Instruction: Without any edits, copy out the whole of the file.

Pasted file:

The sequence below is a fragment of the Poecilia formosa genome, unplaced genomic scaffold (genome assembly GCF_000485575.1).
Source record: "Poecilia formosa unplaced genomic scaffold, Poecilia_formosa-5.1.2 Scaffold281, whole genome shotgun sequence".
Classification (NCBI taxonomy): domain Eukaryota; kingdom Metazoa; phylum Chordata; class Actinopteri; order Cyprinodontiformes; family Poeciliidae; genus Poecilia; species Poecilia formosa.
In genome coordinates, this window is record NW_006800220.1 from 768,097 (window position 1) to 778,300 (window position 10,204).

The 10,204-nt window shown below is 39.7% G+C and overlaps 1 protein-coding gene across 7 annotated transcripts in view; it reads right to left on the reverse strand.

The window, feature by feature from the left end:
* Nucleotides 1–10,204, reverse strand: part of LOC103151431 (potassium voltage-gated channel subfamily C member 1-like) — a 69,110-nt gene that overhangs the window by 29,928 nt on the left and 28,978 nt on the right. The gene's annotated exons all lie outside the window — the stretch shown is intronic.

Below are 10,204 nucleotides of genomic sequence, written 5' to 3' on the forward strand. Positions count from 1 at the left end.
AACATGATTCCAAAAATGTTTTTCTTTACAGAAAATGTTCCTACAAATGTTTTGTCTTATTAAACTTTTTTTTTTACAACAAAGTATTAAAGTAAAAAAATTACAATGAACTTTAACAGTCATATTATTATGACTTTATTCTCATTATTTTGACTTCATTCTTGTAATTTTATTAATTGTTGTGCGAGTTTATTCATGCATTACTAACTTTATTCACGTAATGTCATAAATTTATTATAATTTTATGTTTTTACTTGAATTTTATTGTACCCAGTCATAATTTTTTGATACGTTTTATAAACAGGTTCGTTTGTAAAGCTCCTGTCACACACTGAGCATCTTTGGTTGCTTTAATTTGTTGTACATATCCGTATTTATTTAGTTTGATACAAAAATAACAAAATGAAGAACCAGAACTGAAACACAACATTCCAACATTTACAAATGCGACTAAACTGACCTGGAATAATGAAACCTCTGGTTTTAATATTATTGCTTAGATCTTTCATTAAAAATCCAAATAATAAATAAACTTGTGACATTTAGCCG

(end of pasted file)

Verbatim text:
The sequence below is a fragment of the Poecilia formosa genome, unplaced genomic scaffold (genome assembly GCF_000485575.1).
Source record: "Poecilia formosa unplaced genomic scaffold, Poecilia_formosa-5.1.2 Scaffold281, whole genome shotgun sequence".
Classification (NCBI taxonomy): domain Eukaryota; kingdom Metazoa; phylum Chordata; class Actinopteri; order Cyprinodontiformes; family Poeciliidae; genus Poecilia; species Poecilia formosa.
In genome coordinates, this window is record NW_006800220.1 from 768,097 (window position 1) to 778,300 (window position 10,204).

The 10,204-nt window shown below is 39.7% G+C and overlaps 1 protein-coding gene across 7 annotated transcripts in view; it reads right to left on the reverse strand.

The window, feature by feature from the left end:
* Nucleotides 1–10,204, reverse strand: part of LOC103151431 (potassium voltage-gated channel subfamily C member 1-like) — a 69,110-nt gene that overhangs the window by 29,928 nt on the left and 28,978 nt on the right. The gene's annotated exons all lie outside the window — the stretch shown is intronic.

Below are 10,204 nucleotides of genomic sequence, written 5' to 3' on the forward strand. Positions count from 1 at the left end.
AACATGATTCCAAAAATGTTTTTCTTTACAGAAAATGTTCCTACAAATGTTTTGTCTTATTAAACTTTTTTTTTTACAACAAAGTATTAAAGTAAAAAAATTACAATGAACTTTAACAGTCATATTATTATGACTTTATTCTCATTATTTTGACTTCATTCTTGTAATTTTATTAATTGTTGTGCGAGTTTATTCATGCATTACTAACTTTATTCACGTAATGTCATAAATTTATTATAATTTTATGTTTTTACTTGAATTTTATTGTACCCAGTCATAATTTTTTGATACGTTTTATAAACAGGTTCGTTTGTAAAGCTCCTGTCACACACTGAGCATCTTTGGTTGCTTTAATTTGTTGTACATATCCGTATTTATTTAGTTTGATACAAAAATAACAAAATGAAGAACCAGAACTGAAACACAACATTCCAACATTTACAAATGCGACTAAACTGACCTGGAATAATGAAACCTCTGGTTTTAATATTATTGCTTAGATCTTTCATTAAAAATCCAAATAATAAATAAACTTGTGACATTTAGCCG